malcolm gladwell

“Why Are They Sabotaging Us?” Famous Authors Speak Out on Amazon vs. Hachette

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The war between Amazon and Hachette has dominated this year’s book news. But what gets lost in this fight — a fight which is taking place, as noted by Sherman Alexie, between giant corporations — is that the authors are the ones who are suffering. And lord knows authors suffer enough already. They stayed quiet during the first months of this fight, hoping, probably, that some concession would be made in favor of humanity rather than corporations. But as Amazon vs. Hachette drags on, big-name authors from Neil Gaiman to Malcolm Gladwell to Sherman Alexie are speaking out against Amazon’s bullish practices. Here’s what they have to …Read More

Your Weekly TV News Roundup: ‘Party Down’ Comes to Hulu, Lifetime Orders ‘The Omen’ Series

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The television world moves so fast that by the time you learn of a show’s premiere, it could already be canceled. It’s hard to keep track of the constant stream of television news, so Flavorwire is here to provide a weekly roundup of the most exciting — and baffling — casting and development updates. This week, Malcolm Gladwell’s medical drama, Lifetime’s The Omen sequel, and Animal Planet’s animal birth Labor Day marathon — what the hell is going on with TV?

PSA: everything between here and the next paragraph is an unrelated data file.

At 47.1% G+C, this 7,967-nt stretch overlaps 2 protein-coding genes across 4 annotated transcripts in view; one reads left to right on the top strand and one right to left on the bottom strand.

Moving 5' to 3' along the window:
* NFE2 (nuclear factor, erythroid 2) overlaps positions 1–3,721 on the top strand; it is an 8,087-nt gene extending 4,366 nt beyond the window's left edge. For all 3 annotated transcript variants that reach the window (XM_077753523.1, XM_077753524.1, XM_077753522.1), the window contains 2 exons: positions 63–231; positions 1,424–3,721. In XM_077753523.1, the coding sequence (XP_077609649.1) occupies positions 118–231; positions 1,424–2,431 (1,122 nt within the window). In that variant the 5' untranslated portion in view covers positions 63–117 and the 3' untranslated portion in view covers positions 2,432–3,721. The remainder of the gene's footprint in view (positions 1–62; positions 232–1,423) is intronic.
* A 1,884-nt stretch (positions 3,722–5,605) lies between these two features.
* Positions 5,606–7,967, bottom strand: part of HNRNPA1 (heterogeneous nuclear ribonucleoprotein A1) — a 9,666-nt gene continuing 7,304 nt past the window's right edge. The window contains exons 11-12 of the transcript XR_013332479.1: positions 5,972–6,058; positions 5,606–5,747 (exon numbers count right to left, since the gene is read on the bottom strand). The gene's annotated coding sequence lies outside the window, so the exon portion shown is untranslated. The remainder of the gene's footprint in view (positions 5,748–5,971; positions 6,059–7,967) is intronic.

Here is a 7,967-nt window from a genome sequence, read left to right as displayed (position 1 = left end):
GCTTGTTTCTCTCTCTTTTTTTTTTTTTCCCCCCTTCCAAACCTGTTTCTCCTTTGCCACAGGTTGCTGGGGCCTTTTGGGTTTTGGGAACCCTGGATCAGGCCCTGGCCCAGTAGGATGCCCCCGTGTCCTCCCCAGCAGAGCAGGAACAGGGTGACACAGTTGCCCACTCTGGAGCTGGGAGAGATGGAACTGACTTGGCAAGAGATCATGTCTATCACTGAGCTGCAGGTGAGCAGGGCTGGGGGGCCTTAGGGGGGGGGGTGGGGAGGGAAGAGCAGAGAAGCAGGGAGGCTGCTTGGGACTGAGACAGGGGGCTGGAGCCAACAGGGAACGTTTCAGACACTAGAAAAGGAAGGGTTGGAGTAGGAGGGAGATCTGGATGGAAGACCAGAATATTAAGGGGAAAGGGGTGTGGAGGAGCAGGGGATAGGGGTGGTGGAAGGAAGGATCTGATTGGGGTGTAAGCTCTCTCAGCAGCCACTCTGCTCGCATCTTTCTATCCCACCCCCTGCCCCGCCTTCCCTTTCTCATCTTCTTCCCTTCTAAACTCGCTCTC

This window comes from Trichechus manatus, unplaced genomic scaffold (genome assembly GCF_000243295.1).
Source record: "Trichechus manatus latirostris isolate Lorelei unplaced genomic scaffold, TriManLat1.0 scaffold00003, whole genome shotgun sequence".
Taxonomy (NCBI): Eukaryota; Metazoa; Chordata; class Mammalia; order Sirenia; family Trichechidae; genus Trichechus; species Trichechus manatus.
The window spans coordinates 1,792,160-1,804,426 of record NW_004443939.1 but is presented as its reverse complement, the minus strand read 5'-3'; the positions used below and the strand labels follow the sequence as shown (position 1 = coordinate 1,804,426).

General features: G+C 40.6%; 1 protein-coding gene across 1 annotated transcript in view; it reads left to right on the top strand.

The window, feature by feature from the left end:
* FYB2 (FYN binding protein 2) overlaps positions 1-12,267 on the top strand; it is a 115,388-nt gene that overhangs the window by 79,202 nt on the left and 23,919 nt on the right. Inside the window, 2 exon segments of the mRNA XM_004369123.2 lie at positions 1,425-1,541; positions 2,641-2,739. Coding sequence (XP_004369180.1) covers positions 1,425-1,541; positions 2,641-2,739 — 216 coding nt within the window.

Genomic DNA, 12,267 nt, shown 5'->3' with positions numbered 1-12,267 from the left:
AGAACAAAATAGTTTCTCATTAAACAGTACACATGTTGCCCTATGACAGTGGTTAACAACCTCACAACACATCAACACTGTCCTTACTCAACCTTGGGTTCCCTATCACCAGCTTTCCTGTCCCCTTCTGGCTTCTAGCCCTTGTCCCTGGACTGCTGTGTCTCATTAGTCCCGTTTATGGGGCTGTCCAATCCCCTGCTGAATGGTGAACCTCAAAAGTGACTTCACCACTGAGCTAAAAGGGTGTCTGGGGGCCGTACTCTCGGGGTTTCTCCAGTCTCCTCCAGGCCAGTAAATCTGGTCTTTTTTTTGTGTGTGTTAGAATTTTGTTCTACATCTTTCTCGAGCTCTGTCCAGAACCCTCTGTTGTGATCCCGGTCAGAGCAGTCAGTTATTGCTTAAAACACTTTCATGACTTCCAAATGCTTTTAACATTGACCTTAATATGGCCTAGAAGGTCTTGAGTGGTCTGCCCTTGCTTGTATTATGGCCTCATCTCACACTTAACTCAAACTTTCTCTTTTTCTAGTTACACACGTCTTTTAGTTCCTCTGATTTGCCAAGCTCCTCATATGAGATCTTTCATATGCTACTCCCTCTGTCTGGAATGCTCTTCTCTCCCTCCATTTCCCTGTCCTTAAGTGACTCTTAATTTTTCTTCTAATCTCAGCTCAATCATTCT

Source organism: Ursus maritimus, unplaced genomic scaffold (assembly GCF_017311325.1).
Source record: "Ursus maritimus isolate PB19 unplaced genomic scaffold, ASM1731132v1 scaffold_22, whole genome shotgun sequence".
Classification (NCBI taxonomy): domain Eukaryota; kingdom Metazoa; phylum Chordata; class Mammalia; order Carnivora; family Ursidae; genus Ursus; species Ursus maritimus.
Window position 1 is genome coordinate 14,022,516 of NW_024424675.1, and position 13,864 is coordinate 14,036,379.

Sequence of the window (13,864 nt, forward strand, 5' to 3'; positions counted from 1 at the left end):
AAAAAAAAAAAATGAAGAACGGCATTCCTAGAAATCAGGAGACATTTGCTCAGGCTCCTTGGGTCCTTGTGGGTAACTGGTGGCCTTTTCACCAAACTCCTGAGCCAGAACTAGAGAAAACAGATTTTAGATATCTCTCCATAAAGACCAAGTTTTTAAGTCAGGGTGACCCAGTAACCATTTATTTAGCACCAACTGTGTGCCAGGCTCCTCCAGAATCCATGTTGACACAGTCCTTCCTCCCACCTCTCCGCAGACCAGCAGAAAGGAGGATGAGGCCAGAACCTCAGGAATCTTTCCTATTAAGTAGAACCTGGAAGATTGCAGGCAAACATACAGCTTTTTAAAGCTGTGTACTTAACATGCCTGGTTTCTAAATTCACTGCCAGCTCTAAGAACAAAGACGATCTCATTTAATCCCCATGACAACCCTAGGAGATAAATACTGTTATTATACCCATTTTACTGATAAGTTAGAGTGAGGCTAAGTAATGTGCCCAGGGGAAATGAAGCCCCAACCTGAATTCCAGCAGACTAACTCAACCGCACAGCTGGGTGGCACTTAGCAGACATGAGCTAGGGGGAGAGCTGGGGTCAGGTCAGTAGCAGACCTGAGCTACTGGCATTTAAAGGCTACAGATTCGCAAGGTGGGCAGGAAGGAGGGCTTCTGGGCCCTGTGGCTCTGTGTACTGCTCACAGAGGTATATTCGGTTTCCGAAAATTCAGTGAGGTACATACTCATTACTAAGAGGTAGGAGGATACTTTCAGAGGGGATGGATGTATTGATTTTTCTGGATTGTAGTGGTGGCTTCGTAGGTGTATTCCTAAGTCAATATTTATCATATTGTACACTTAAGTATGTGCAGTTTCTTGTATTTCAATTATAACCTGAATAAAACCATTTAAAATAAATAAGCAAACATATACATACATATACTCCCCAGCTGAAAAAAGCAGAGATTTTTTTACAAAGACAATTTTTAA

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In Defense of Malcolm Gladwell’s “Oversimplifying” Journalism

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We’re in the middle, or maybe it’s the tail end, of a Malcolm Gladwell backlash. Sure, his books still sell in the kind of numbers that your average author only sees in his wildest dreams. Sure, he may be responsible for that entire field now known, somewhat dubiously, as “ideas” journalism. He may even be indirectly responsible for the über-popularity of TED Talks, which seem to take their inspiration from the Gladwellian “chew-it-up-and-spit-out-an-idea” oeuvre. But among what today passes for the intelligentsia, he’s come under fire.
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10 Must-Read Books for October

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Autumn is new-book season, and as we wind our way into the days when the trees begin shedding, the Halloween decorations start going up, and the air becomes cooler, October offers up some of the year’s most anticipated titles. This month’s crop includes Jonathan Franzen teaching the masses about Karl Kraus, a Philip Roth reader, a new Elizabeth Gilbert novel, and a handful of other great books to help ease us from Indian Summer into straight-up sweater weather.
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